However, Warne's performances in the last two Tests in Sri Lanka were not to the satisfaction of the selectors, and he was dropped for the First Test against the West Indies in the 1992–93 Australian season. Greg Matthews played in Warne's place and despite Australia being in a strong position on the final day, was unable to dismiss the tourists on a turning surface. Warne was thus recalled for the Second Test in Melbourne, a Boxing Day Test, where he took 7/52 in a match-winning performance in the second innings.
Path to 300 Test wickets (1993–1999)
In 1993, Warne was selected for Australia's Ashes tour of England. He was the leading wicket taker for the six-Test series, with 34. His first ball of the series was written into the history books as the "Ball of the Century", bowling the experienced English batsman Mike Gatting with a ball that turned from well outside leg stump to clip the off bail. He took 71 Test wickets in 1993, then a record for a spin bowler in a calendar year. New Zealand batsmen contributed significantly to his tally. He took 17 wickets in Australia's tour of New Zealand early in the year, tying Danny Morrison as the top wicket-taker for the series with 17. When New Zealand toured Australia for three Tests in November and December, Warne took 18 more and was named player of the series.
Warne featured in South Africa's tour of Australia in 1993–94 and Australia's return tour in March 1994. In the second Test of South Africa's tour, held at the Sydney Cricket Ground, Warne took ten wickets in a Test for the first time in his career. His 7/56 in the first innings and 5/72 in the second was not enough to secure victory for Australia; Warne was part of an Australian batting collapse on the final day of the Test that handed South Africa the win.
Australia sought to retain The Ashes when England toured for a five Test series in 1994–95. Warne took a career-best 8/71 in the second innings of the first Test at the Gabba, before going on to take 27 wickets in the five-Test series. In the Second Test, a Boxing Day Test at Warne's home ground, the Melbourne Cricket Ground, he took his first and only Test hat-trick, dismissing tail-enders Phil DeFreitas, Darren Gough and Devon Malcolm in successive balls, the last of which was caught by David Boon. He also grabbed his 150th test wicket, a caught-and-bowled off Alec Stewart. However, it was with the bat that Warne ultimately secured The Ashes for Australia. In the Third Test at the Sydney Cricket Ground, he and fellow tail-ender Tim May survived the final 19 overs on the fifth day in fading light to secure a draw and a 2–0 series lead that meant Australia would retain The Ashes regardless of the result of the fourth and fifth Tests. Later in 1995, he toured the West Indies, taking 15 wickets over four Tests as Australia defeated the West Indies in a Test series for the first time in almost 20 years.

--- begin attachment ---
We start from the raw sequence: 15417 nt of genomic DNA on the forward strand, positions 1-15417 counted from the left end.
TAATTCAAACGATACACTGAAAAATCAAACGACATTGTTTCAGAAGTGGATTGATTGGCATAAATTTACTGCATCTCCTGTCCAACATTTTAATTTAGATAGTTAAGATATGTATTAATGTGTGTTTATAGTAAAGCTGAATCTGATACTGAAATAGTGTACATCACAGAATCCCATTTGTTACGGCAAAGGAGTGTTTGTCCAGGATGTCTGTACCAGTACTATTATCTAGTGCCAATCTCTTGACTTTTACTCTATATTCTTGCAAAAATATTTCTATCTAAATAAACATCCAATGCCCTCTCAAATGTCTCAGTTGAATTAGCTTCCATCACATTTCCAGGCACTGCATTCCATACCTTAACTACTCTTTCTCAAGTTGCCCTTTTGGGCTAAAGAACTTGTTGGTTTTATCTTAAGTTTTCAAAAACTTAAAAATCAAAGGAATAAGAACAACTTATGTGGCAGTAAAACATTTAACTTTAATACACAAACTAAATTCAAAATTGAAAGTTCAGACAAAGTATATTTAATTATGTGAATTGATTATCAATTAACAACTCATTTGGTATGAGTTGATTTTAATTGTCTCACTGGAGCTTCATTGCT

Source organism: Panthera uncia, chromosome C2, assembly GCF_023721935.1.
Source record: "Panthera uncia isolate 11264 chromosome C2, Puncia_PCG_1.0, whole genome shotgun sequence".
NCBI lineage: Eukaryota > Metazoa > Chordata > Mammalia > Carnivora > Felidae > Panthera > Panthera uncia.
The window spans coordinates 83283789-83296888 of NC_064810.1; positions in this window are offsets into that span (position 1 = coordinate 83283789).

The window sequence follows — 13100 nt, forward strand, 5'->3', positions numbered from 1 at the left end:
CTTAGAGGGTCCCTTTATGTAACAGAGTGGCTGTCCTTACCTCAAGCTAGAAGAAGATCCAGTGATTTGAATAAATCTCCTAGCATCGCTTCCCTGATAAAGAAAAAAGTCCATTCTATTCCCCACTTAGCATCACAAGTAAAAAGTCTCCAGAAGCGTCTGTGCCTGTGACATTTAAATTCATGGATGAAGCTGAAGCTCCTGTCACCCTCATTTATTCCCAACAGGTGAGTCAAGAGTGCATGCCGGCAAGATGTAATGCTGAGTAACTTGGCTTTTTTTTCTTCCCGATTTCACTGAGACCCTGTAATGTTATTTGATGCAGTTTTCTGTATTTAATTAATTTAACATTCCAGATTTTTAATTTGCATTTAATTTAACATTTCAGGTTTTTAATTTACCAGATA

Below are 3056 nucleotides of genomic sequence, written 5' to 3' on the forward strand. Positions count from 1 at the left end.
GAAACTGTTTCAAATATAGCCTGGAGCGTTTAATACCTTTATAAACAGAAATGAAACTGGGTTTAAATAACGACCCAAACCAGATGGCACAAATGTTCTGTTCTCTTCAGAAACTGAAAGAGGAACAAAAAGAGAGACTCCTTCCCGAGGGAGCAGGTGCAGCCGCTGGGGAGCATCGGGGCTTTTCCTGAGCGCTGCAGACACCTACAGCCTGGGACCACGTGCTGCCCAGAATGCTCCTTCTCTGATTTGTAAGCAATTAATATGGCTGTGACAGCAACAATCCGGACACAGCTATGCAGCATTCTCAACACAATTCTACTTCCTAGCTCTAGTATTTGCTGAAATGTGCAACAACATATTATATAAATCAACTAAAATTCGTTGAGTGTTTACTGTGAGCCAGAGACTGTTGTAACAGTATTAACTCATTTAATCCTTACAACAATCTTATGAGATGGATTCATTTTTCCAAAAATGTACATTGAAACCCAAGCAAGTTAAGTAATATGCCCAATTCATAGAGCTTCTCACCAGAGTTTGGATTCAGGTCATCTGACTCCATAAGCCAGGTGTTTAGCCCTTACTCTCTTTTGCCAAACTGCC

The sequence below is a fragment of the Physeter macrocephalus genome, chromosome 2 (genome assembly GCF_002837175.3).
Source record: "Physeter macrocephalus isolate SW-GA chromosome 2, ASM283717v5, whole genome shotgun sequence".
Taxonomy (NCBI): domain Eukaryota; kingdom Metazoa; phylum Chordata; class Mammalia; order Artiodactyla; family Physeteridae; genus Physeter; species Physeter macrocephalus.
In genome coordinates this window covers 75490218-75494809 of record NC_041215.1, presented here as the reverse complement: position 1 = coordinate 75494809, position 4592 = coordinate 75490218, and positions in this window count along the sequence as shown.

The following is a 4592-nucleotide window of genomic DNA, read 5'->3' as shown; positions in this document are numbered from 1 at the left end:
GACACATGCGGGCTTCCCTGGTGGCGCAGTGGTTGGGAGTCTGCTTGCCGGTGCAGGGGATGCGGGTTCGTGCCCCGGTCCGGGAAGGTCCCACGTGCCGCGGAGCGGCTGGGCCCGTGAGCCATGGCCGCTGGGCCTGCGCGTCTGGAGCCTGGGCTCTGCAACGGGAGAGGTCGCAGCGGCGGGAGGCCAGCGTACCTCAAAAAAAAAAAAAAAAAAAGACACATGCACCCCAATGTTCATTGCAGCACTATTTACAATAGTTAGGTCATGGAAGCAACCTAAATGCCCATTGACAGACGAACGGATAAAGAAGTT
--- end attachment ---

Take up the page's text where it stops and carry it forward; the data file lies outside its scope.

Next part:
In the summer of 1995–96, Australia played home series against Pakistan and Sri Lanka. He took 11 wickets in the first Test against Pakistan but broke his toe in the second. Selectors included him in the squad for the third Test just days later to give him the chance to prove his fitness; he did so by taking four wickets in Pakistan's first innings and another four in their second to be named the player of the series.
Warne was to be a key member of Australia's squad for the 1996 World Cup, held in India, Pakistan and Sri Lanka. Australia qualified for the final, with Warne having taken 12 wickets, including a man-of-the-match 4/36 in the semi-final against the West Indies. Ahead of the final against Sri Lanka, Australian captain Mark Taylor publicly declared that Warne was not "vital" to his team, emphasising that Warne alone could not win the World Cup. Warne conceded 58 runs for no wickets in the final; Australia lost the match to first-time champions Sri Lanka.
The West Indies toured Australia for a five-Test series in the summer of 1996–97. Warne took 22 wickets in the series, and a further 11 in Australia's three-Test tour of South Africa early in 1997. In the northern summer, Warne returned to England with the Australian team to attempt to retain The Ashes. After struggling for form early in the tour, Warne took 24 wickets at an average of 24.04 as Australia won the six-Test series 3–2.
The following Australian summer (1997–98) saw a continued flow of wickets for Warne. He picked up 19 in New Zealand's three-Test series in Australia, before taking 20 wickets in three Tests against South Africa. In the second of those three, he took five wickets in the first innings and six in the second, while becoming the second Australian after Dennis Lillee to take 300 Test wickets. At the beginning of the summer, the Australian media had criticised Warne for his weight; now, The Australian wrote that he was one of Australia's three most "influential" cricketers (with Donald Bradman and Lillee). Journalist and former English cricketer Derek Pringle observed as Warne passed the 300 Test wicket mark at the age of 28: "we are in the presence of true greatness and not some pretender to the great figures in the game's history."